A reader writes: My friend is depressed and I don’t know what to say or do. Any suggestions? Certainly. We all may encounter someone struggling with depression who needs help and support. I remember when a woman in my Bible study asked for prayer for depression. A silence fell over the group. Five minutes passed and […]
Family and holidays just go together, right? Not all of you agree and that Caribbean escape looks tempting right now!
Unfortunately, not all families function like a Hallmark movie experience. Celebrations can turn into combat or disappointment. As soon as you pull up the driveway, unhappy memories flood your mind. You think about that drunk parent, an abusive relative, a depressed mom or critical uncle. Family experiences can be a painful reminder of a not so Merry Christmas.
The role of loss: Maybe you had a difficult year in terms of loss and change. Divorce means this will be the first time you split the holiday with your children. The death of a parent means there will be an empty chair at the table. If your children moved away, you may struggle to find a new normal. The holidays can be a reminder of loss. Prepare yourself to have moments of feeling loss.
Stress is heightened: You may be physically more depleted due to all the busyness and preparations. The result for so many of us is increased irritability and loss of patience. Be mindful of your own self-care. Get the rest you need. Pace yourself.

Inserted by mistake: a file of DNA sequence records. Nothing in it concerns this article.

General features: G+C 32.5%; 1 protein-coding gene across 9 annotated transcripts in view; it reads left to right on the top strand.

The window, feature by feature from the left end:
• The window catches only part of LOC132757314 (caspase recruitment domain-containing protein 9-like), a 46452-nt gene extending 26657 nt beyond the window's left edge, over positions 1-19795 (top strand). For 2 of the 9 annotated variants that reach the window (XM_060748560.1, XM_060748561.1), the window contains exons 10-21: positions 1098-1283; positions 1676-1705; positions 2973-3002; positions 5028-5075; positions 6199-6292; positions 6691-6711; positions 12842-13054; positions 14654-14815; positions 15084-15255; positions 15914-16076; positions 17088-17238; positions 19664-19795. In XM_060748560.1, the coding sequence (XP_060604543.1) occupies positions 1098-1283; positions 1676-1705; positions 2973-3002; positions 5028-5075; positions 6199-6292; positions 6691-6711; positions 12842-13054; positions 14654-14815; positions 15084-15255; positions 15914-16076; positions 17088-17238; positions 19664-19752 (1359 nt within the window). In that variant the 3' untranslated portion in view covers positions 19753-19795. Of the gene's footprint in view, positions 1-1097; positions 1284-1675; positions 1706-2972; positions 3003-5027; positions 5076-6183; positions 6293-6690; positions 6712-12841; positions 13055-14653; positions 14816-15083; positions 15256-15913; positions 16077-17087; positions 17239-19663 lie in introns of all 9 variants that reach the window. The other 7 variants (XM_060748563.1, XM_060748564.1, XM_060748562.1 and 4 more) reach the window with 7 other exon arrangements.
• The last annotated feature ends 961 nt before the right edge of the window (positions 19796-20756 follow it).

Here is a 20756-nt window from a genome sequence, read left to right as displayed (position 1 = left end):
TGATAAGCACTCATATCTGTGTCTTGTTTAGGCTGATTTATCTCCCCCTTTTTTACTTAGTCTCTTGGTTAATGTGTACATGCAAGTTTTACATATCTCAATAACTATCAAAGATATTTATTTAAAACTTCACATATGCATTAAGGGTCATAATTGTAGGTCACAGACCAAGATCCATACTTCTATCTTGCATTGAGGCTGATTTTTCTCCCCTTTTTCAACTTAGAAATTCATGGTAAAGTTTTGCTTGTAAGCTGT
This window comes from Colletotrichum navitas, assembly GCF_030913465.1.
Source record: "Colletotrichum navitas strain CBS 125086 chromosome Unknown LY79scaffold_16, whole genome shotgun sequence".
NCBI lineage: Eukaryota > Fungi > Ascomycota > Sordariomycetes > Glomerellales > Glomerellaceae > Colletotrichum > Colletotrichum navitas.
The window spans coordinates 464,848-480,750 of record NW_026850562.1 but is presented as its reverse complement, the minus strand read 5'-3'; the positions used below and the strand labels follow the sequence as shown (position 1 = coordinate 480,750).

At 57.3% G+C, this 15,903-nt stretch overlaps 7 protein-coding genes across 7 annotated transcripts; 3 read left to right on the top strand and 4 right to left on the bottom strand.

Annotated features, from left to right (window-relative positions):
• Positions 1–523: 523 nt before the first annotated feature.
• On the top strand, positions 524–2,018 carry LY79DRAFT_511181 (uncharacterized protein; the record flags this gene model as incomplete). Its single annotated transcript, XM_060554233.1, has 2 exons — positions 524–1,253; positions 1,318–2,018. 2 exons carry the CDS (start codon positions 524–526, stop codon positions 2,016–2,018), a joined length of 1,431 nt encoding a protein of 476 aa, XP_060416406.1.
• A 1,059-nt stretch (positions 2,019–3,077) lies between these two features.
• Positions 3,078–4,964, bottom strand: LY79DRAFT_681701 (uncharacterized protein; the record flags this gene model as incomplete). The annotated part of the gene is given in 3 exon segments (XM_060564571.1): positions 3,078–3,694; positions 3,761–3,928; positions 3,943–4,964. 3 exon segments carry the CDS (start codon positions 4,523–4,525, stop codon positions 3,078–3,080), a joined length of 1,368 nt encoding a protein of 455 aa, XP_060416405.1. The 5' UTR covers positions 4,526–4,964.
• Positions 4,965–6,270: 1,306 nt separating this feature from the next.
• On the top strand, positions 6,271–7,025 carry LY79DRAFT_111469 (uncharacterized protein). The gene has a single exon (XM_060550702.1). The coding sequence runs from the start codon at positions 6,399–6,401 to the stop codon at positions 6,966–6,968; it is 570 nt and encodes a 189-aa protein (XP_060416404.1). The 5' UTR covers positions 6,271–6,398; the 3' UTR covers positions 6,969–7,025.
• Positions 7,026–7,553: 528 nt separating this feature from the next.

Rethink expectations around family activities: If there are family activities you don’t want to do because they are too stressful, consider not doing them. Family members may not like your choices, but they will get over them. For example, if you are expected to cook the turkey and you can’t do it this year, ask for another another task. Or, if you don’t want to visit for 5 days, tell your family you will come for 3 days instead.
Set healthy boundaries and stick to them: Anticipate problems ahead of time. Most likely, you will encounter the same problems year after year unless you’ve all been to therapy! Preplan how you will handle typical issues that arise. Rehearse your reaction to feel more in control. For example, if you know Uncle Bob will drink too much and be verbally abusive, tell the family what you will do. If his drinking gets out of control, you and your family will leave the gathering. Suggest that someone be responsible to monitor Uncle Bob’s drinking so he doesn’t ruin the celebration. Why should your family be hostage to this repeated behavior every year? Have this conversations prior to the gathering and try to agree on what to do to improve the situation. And yes, this is a difficult, but important conversation.
Liberally extend grace and forgiveness: All families have dysfunction and flaws. Families can be challenging this time of year, but they are family. Try to accept them despite their issues. Work on the issues you can ahead of time, but then extend grace throughout the season. Pay attention to your mood and know when you might need a short time out to regroup.
Focus on the positives: Despite all the family problems, focus on the good parts of your family, the blessings and gifts that have been given to you. Remember the true meaning of this season in order to center yourself and give you the strength to be a model of love and kindness.
When it comes to family, you can’t control what others do, but you can control how you will respond.